It's Sunday evening.... Brian Kelly recently resurrected the debate about Facebook and its use in an HE context. I know he's on the road at the moment so I suspect he dipped into his blog post 'reserve' for this one ;-). My initial reaction was to smile and move on, but I was caught more by a couple of the comments, from Mike [ comment] and Marieke [ comment] (both people I know and respect), which have stung me into responding. (Brian is becoming a master at inviting comments of that sort, and his blog has a sufficiently high profile that the comments can invite a response like this one). There are two messages in the post and in the two comments:

  • Facebook can't be all that wrong because millions of people have accounts in it ("100 million users can’t be wrong")
  • If you say that you don't like or want to use Facebook, then it is because you are an elitist or a techie or both (and you should "grow up"!)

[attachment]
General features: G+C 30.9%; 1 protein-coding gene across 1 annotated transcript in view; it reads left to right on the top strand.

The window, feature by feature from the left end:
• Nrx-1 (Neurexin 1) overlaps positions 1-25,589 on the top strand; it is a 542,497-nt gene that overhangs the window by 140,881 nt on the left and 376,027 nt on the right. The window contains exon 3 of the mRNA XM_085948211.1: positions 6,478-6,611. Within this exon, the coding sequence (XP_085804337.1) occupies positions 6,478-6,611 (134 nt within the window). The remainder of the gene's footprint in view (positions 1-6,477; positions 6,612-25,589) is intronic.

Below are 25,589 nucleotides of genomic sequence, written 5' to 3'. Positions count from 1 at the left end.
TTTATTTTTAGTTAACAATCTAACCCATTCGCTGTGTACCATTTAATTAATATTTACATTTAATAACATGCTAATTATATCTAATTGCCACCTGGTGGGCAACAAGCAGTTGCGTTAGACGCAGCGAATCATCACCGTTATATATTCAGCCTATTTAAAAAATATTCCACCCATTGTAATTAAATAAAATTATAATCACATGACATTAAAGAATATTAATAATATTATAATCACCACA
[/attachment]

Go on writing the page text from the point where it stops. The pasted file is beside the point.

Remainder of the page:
I have already characterised Facebook as a a walled garden. I don't feel particularly inclined to advocate the use of Facebook to support activities in HE. I wouldn't stand in the way of people wanting to access Facebook but the argument which says that university staff should 'go where the students are' is often raised but never really backed up - in fact, as Owen Stephens blogged a while ago, there is evidence to the contrary.

Perhaps I am elitist - not for me to say really. I suppose I may be a techie - not sure what definition to check. However, my reasons for not liking Facebook are, I think, reasonable and considered.

As for millions of people using Facebook: well, 2,258,843 copies of the Daily Mail newspaper (which to my eye appears to be a horrible right-wing rag of a newspaper) were sold in August of this year. Hmmm.... more than 2 million you say.... I read the Guardian, but its figures (332,587) just don't match up.... perhaps I ought to start reading the Daily Mail and recommending it to students?

Mike asks, "if they are [wrong], who cares?" I, for one, hope that our universities do!